Book: Living the Velvet Revolution by Sunny Lockwood
|5 stars based on the 3 most helpful Amazon reviews|
Sunny Lockwoodabout this book: I knew nothing about Czechoslovakia until November 1989, when the Velvet Revolution engulfed this Soviet State.
On November 17, students demonstrating peacefully in Wenceslaus Square were attacked by the police, and suddenly all of Prague took to the streets demanding change.
By the end of December, the Communist government had toppled and award-winning essayist and playwright Vaclav Havel was appointed President.
When I read the newspaper reports on December 29, that he had become President of the newly liberated Czechoslovakia, I knew I had to go there. Being a "starving writer," I longed to touch the soil and breathe the air of a nation that had made a writer president and had overturned its government without the use of tanks or bombs or rifles.
I arrived in Prague in the summer of 1990, my reporter's notebook in hand, my 35mm camera hanging from my shoulder, and found myself immersed in national euphoria.
Music and art filled the streets. The country had recently held its first democratic elections since 1946, and everywhere there was the joyous feeling of freedom and possibility.
I interviewed college students, parents, people in the streets and one world-weary dissident in my search to understand how a nation under Communism's oppressive thumb for more than 40 years could rise up and overturn its government without so much as a bullet being fired.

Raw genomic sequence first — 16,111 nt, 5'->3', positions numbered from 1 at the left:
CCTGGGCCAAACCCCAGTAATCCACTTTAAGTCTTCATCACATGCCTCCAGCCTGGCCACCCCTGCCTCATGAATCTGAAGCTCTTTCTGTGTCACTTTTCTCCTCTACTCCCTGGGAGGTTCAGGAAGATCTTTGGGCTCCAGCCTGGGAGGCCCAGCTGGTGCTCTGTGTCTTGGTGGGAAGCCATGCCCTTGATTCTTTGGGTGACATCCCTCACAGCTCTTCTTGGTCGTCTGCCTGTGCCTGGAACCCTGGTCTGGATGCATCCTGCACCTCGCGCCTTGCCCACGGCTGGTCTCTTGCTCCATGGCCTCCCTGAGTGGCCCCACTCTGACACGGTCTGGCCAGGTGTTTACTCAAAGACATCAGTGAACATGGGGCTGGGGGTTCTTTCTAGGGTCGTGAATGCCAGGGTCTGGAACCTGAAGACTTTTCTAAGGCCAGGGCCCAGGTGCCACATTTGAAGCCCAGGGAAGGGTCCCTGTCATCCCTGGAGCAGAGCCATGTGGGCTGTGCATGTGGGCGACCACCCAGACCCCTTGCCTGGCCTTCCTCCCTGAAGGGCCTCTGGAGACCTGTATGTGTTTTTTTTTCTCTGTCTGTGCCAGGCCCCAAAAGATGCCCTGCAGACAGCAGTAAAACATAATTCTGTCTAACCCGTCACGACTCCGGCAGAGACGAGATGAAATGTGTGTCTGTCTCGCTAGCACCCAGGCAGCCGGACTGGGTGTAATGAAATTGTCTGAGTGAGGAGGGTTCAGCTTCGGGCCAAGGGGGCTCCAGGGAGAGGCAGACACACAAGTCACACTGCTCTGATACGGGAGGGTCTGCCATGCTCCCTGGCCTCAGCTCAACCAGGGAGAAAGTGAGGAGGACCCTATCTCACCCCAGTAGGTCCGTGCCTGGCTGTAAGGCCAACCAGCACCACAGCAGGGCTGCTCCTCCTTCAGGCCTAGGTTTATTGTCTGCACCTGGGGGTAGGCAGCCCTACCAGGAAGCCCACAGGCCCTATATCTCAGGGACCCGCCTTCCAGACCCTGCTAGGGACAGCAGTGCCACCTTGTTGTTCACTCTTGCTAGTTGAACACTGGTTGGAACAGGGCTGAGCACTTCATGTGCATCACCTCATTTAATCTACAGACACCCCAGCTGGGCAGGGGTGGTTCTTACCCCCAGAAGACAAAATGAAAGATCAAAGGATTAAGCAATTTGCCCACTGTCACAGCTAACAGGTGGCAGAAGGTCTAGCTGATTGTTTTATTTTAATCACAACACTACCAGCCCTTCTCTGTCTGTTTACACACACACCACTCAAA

"Living the Velvet Revolution" is their story. This 36-page essay gathered dust in my file cabinet for years, until e-publishing enabled me to pull it out and share it with you. I hope you enjoy this time-capsule revelation of one of the most unusual revolutions of the 20th century -- Czechoslovakia's Velvet Revolution.
preview: read a sample from this book
what to read next: if you read and liked this book...
Other books by Sunny Lockwood
▾ reviews voted most helpful on amazon.com ▾
• Book Review: The Luck of the Weissensteiners (The Three Nations Trilogy) by Christoph Fischer|
• Book Review: Eva Gore Booth, The Other Sister - The Remarkable Sybling of Constance Markievicz by Brighid O'Sullivan|
|show list of all published reviews | subscribe to the feed|
|Home | Contact | Legal Notice | Impressum||Book Promotion | Do you like askDavid.com? | Boost Your Karma|